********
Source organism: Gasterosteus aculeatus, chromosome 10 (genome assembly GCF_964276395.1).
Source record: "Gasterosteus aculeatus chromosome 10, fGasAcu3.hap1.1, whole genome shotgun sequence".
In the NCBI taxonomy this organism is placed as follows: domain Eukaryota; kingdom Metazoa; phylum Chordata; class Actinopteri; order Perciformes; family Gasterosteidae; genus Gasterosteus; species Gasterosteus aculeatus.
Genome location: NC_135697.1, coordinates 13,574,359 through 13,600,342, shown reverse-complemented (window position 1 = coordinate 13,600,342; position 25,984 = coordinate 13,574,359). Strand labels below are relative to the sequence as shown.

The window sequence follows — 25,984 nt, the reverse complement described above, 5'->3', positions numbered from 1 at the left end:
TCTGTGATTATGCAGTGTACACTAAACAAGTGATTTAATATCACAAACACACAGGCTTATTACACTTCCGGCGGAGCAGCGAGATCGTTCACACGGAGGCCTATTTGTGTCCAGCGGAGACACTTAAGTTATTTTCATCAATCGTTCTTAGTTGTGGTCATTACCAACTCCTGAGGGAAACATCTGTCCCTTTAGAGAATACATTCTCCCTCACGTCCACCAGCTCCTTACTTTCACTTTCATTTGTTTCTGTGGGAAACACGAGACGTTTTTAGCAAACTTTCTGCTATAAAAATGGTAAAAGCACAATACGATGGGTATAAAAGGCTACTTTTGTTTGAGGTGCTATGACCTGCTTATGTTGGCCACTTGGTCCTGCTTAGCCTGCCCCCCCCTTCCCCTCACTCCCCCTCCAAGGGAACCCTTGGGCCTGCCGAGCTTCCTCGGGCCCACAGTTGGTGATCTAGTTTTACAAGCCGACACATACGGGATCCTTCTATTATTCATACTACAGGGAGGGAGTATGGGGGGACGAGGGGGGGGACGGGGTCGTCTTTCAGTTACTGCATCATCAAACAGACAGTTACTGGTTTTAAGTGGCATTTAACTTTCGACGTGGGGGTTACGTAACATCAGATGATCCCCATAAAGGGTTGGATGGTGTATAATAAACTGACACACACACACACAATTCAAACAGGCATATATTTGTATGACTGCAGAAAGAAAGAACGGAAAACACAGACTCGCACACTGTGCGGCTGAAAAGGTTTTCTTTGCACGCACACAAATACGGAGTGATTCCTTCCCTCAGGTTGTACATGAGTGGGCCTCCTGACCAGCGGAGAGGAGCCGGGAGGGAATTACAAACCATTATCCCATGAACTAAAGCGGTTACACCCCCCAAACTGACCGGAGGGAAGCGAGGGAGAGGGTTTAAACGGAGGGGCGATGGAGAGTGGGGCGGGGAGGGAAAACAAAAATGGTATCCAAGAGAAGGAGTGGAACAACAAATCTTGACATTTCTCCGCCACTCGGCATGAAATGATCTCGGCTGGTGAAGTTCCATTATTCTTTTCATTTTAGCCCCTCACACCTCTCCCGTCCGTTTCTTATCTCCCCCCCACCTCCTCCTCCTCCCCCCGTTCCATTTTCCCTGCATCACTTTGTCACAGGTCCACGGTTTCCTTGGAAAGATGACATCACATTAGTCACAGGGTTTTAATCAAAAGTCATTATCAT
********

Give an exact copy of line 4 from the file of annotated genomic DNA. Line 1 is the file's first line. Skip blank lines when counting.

Genome location: NC_135697.1, coordinates 13,574,359 through 13,600,342, shown reverse-complemented (window position 1 = coordinate 13,600,342; position 25,984 = coordinate 13,574,359). Strand labels below are relative to the sequence as shown.